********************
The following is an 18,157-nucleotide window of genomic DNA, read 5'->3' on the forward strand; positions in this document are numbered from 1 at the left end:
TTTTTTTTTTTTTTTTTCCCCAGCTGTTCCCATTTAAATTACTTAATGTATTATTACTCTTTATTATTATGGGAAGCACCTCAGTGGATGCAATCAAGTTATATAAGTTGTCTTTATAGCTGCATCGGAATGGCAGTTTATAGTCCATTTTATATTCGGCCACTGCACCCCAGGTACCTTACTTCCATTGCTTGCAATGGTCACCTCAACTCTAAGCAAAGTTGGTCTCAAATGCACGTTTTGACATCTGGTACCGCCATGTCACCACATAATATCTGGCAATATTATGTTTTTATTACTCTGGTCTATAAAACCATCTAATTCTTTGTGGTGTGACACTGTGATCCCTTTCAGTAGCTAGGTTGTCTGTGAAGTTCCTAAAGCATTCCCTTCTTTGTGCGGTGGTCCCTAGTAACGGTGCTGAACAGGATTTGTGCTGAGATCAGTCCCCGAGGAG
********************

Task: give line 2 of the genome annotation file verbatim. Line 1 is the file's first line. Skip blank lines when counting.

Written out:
TTTTTTTTTTTTTTTTTCCCCAGCTGTTCCCATTTAAATTACTTAATGTATTATTACTCTTTATTATTATGGGAAGCACCTCAGTGGATGCAATCAAGTTATATAAGTTGTCTTTATAGCTGCATCGGAATGGCAGTTTATAGTCCATTTTATATTCGGCCACTGCACCCCAGGTACCTTACTTCCATTGCTTGCAATGGTCACCTCAACTCTAAGCAAAGTTGGTCTCAAATGCACGTTTTGACATCTGGTACCGCCATGTCACCACATAATATCTGGCAATATTATGTTTTTATTACTCTGGTCTATAAAACCATCTAATTCTTTGTGGTGTGACACTGTGATCCCTTTCAGTAGCTAGGTTGTCTGTGAAGTTCCTAAAGCATTCCCTTCTTTGTGCGGTGGTCCCTAGTAACGGTGCTGAACAGGATTTGTGCTGAGATCAGTCCCCGAGGAG